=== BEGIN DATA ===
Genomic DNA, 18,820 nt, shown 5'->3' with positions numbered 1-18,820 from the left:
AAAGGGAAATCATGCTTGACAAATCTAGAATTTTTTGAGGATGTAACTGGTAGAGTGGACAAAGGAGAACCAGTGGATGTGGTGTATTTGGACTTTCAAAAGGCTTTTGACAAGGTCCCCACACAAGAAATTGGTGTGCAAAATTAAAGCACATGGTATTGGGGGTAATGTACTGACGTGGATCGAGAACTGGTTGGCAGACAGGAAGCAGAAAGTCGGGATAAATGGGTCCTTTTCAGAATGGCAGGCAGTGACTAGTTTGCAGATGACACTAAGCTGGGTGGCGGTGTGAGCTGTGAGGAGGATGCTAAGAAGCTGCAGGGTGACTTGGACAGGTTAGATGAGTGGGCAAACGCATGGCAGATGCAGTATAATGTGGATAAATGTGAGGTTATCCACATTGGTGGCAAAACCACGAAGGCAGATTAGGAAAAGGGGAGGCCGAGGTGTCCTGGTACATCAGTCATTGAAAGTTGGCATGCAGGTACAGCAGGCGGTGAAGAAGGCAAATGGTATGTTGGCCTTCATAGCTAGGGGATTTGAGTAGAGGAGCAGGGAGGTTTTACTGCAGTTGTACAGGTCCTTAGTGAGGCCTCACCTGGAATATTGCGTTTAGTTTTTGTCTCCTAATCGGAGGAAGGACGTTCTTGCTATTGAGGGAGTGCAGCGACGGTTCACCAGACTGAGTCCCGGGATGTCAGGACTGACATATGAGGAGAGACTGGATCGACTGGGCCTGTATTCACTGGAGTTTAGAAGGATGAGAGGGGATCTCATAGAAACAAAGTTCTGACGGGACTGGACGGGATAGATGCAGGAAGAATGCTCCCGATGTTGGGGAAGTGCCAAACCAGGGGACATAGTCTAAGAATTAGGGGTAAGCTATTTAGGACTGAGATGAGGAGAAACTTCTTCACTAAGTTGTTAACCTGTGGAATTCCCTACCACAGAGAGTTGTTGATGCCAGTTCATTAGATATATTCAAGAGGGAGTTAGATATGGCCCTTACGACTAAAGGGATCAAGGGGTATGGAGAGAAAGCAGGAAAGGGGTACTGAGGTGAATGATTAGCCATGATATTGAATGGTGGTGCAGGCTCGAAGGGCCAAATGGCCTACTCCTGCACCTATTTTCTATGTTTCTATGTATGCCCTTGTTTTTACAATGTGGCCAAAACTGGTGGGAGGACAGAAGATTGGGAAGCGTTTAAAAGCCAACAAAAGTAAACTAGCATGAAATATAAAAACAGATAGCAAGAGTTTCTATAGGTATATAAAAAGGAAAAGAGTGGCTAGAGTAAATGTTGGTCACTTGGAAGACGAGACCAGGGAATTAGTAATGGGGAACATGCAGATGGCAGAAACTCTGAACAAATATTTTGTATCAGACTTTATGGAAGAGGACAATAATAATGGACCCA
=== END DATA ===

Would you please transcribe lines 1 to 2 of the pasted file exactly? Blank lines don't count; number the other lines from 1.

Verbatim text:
Genomic DNA, 18,820 nt, shown 5'->3' with positions numbered 1-18,820 from the left:
AAAGGGAAATCATGCTTGACAAATCTAGAATTTTTTGAGGATGTAACTGGTAGAGTGGACAAAGGAGAACCAGTGGATGTGGTGTATTTGGACTTTCAAAAGGCTTTTGACAAGGTCCCCACACAAGAAATTGGTGTGCAAAATTAAAGCACATGGTATTGGGGGTAATGTACTGACGTGGATCGAGAACTGGTTGGCAGACAGGAAGCAGAAAGTCGGGATAAATGGGTCCTTTTCAGAATGGCAGGCAGTGACTAGTTTGCAGATGACACTAAGCTGGGTGGCGGTGTGAGCTGTGAGGAGGATGCTAAGAAGCTGCAGGGTGACTTGGACAGGTTAGATGAGTGGGCAAACGCATGGCAGATGCAGTATAATGTGGATAAATGTGAGGTTATCCACATTGGTGGCAAAACCACGAAGGCAGATTAGGAAAAGGGGAGGCCGAGGTGTCCTGGTACATCAGTCATTGAAAGTTGGCATGCAGGTACAGCAGGCGGTGAAGAAGGCAAATGGTATGTTGGCCTTCATAGCTAGGGGATTTGAGTAGAGGAGCAGGGAGGTTTTACTGCAGTTGTACAGGTCCTTAGTGAGGCCTCACCTGGAATATTGCGTTTAGTTTTTGTCTCCTAATCGGAGGAAGGACGTTCTTGCTATTGAGGGAGTGCAGCGACGGTTCACCAGACTGAGTCCCGGGATGTCAGGACTGACATATGAGGAGAGACTGGATCGACTGGGCCTGTATTCACTGGAGTTTAGAAGGATGAGAGGGGATCTCATAGAAACAAAGTTCTGACGGGACTGGACGGGATAGATGCAGGAAGAATGCTCCCGATGTTGGGGAAGTGCCAAACCAGGGGACATAGTCTAAGAATTAGGGGTAAGCTATTTAGGACTGAGATGAGGAGAAACTTCTTCACTAAGTTGTTAACCTGTGGAATTCCCTACCACAGAGAGTTGTTGATGCCAGTTCATTAGATATATTCAAGAGGGAGTTAGATATGGCCCTTACGACTAAAGGGATCAAGGGGTATGGAGAGAAAGCAGGAAAGGGGTACTGAGGTGAATGATTAGCCATGATATTGAATGGTGGTGCAGGCTCGAAGGGCCAAATGGCCTACTCCTGCACCTATTTTCTATGTTTCTATGTATGCCCTTGTTTTTACAATGTGGCCAAAACTGGTGGGAGGACAGAAGATTGGGAAGCGTTTAAAAGCCAACAAAAGTAAACTAGCATGAAATATAAAAACAGATAGCAAGAGTTTCTATAGGTATATAAAAAGGAAAAGAGTGGCTAGAGTAAATGTTGGTCACTTGGAAGACGAGACCAGGGAATTAGTAATGGGGAACATGCAGATGGCAGAAACTCTGAACAAATATTTTGTATCAGACTTTATGGAAGAGGACAATAATAATGGACCCA